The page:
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The pachtersoproer was a Dutch rebellion in the 18th century. The origin of the uprising was to be found in the economic malaise of the 1740s. It was the system of the rural tax-collection that brought serious complaints, combined with deep dissatisfaction at the way in which the regents and the landed gentry exercised their power.


The riots began in Friesland and Groningen (Bergum) in the spring of 1748 (March 17 in Groningen and in May ). Its immediate cause was perhaps the birth of William V on March 8, 1748. The houses of the landadel (great-men) and the tax-collectors were attacked, particularly those who had not sufficiently demonstrated their loyalty to the Orange regime. The orangist Daniel Raap threw himself into the riot as a leader of the Doelisten.

In the city of Leeuwarden 72 points for reform were put forward. Frisian skippers brought the news to Amsterdam. On June 17 the Botermarkt, now Rembrandtplein, called together a crowd to offer such a threat that the collectors of the butter tax saw themselves forced out of office several hours earlier than normal to conclude a peace. The riots spread rapidly to Haarlem and Leiden. On June 23 the stadholder forbade gatherings for plays and fairs.


In Amsterdam riots fully broke out on Monday June 25 at the Botermarkt. Pavements were broken up and stones were thrown. People ran through the houses of the lessees, breaking open and looting everything, and throwing crates of money and expensive porcelain from the bridges into the water. 36 houses in total were looted, and three people were killed and wounded.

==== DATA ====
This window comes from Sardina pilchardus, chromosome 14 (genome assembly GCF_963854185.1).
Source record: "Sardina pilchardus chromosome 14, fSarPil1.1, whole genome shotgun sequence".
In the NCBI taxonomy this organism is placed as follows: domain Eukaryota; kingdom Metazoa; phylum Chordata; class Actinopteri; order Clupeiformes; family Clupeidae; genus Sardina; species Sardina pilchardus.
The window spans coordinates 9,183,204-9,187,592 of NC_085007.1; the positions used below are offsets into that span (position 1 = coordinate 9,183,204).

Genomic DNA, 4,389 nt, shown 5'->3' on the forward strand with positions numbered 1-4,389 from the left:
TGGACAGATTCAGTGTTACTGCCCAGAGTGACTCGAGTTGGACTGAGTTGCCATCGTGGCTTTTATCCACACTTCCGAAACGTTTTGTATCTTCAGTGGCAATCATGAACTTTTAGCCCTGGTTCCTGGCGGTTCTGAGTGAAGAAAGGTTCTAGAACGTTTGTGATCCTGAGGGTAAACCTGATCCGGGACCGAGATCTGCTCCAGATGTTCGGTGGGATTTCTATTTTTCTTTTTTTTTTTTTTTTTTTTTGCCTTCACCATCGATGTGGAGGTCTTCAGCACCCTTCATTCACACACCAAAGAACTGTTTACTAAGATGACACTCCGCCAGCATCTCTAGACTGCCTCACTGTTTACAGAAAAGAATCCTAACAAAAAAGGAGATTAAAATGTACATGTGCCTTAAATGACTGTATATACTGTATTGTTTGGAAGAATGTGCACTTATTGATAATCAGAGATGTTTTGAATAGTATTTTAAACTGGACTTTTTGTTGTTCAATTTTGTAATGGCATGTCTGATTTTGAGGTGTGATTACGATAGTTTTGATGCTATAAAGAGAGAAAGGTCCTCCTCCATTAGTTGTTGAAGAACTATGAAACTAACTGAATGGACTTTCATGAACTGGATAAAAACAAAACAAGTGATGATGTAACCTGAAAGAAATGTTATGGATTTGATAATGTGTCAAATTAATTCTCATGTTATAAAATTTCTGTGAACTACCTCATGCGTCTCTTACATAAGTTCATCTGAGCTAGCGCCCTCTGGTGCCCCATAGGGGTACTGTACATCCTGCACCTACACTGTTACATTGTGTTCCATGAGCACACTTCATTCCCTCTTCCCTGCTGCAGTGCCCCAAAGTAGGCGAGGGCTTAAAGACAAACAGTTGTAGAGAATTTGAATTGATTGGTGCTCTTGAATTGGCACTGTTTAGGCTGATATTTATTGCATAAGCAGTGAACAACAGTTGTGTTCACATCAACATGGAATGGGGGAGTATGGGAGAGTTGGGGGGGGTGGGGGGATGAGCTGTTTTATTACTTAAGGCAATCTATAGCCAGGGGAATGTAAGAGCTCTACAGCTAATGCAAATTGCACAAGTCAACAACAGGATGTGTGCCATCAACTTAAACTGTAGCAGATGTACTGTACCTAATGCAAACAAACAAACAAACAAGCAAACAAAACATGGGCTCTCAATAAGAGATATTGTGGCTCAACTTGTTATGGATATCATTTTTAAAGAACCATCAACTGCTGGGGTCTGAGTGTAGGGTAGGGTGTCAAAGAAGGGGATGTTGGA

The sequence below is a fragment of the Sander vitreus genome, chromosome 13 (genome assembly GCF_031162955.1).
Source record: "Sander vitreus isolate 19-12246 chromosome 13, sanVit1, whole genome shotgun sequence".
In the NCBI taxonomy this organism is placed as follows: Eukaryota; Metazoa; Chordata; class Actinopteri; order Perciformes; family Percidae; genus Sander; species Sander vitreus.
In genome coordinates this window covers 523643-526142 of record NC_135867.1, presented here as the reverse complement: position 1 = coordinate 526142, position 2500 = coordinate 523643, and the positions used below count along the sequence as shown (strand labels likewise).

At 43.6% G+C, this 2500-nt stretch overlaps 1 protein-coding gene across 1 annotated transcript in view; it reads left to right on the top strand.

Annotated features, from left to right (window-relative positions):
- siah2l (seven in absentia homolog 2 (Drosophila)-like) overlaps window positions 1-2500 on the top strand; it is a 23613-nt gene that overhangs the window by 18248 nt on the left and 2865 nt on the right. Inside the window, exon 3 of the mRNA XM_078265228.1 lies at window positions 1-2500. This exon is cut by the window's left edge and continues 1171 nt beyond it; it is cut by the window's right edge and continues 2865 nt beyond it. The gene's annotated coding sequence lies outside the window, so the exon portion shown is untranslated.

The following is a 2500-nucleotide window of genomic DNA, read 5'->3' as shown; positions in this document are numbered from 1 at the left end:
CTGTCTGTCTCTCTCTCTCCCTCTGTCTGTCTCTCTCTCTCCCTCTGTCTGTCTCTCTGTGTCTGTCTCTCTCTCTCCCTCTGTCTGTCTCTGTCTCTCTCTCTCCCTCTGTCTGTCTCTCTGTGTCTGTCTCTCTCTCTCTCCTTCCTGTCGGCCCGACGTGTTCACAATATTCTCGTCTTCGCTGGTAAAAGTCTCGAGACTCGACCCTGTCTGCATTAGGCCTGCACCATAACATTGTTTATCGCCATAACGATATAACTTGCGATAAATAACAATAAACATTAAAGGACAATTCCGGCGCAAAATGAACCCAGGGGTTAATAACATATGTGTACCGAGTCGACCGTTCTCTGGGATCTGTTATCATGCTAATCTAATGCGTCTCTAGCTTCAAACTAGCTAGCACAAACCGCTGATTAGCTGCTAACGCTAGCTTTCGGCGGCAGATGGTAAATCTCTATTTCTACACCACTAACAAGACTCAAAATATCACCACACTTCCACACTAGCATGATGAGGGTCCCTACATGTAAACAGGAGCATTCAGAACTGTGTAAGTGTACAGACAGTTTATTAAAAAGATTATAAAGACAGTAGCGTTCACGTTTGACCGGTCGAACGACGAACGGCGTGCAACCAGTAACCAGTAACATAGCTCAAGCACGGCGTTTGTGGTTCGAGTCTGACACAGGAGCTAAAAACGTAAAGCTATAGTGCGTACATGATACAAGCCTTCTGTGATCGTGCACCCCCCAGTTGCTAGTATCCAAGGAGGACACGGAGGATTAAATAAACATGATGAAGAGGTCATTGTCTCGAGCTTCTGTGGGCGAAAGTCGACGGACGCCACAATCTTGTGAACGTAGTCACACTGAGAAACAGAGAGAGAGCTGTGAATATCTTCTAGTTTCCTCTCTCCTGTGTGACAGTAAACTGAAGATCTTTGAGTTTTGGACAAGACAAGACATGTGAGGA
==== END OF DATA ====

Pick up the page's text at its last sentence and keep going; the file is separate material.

The riots lasted until Tuesday evening. On Wednesday morning all lease were suspended for a period of six months. On Friday, June 28, two men and one woman would be hanged from the window of the Waag on the Dam. The onlooking crowd began to move in to be able to watch better, or possibly to try to free the convicted. Suddenly shooting was heard from the direction of Kalverstraat, and panic broke out. Many people were looking for shelter and jumped into the water from the Damrak. Contemporary local chronicler Braatbard suspected around two hundred men either got trampled or drowned.


  • This article is based entirely or partially on its equivalent on Dutch Wikipedia.
  • (in Dutch) Brugmans, H. (1972) Geschiedenis van Amsterdam, deel IV. Afgaand getij.
  • (in Dutch) Fuks, L (1960) De Zeven Provinciën in beroering. Hoofdstukken uit een jiddische kroniek 1740-1752 van Abraham Chaim Braatbard
  • (in Dutch) Het dagboek van J. Bicker Raye, bewerkt door F.M. Bijerinck & M.G. de Boer, (1935).
  • (in Dutch) Slot, E. (1990) Vijf gulden eeuwen. Momenten uit 500 jaar gemeentefinanciën

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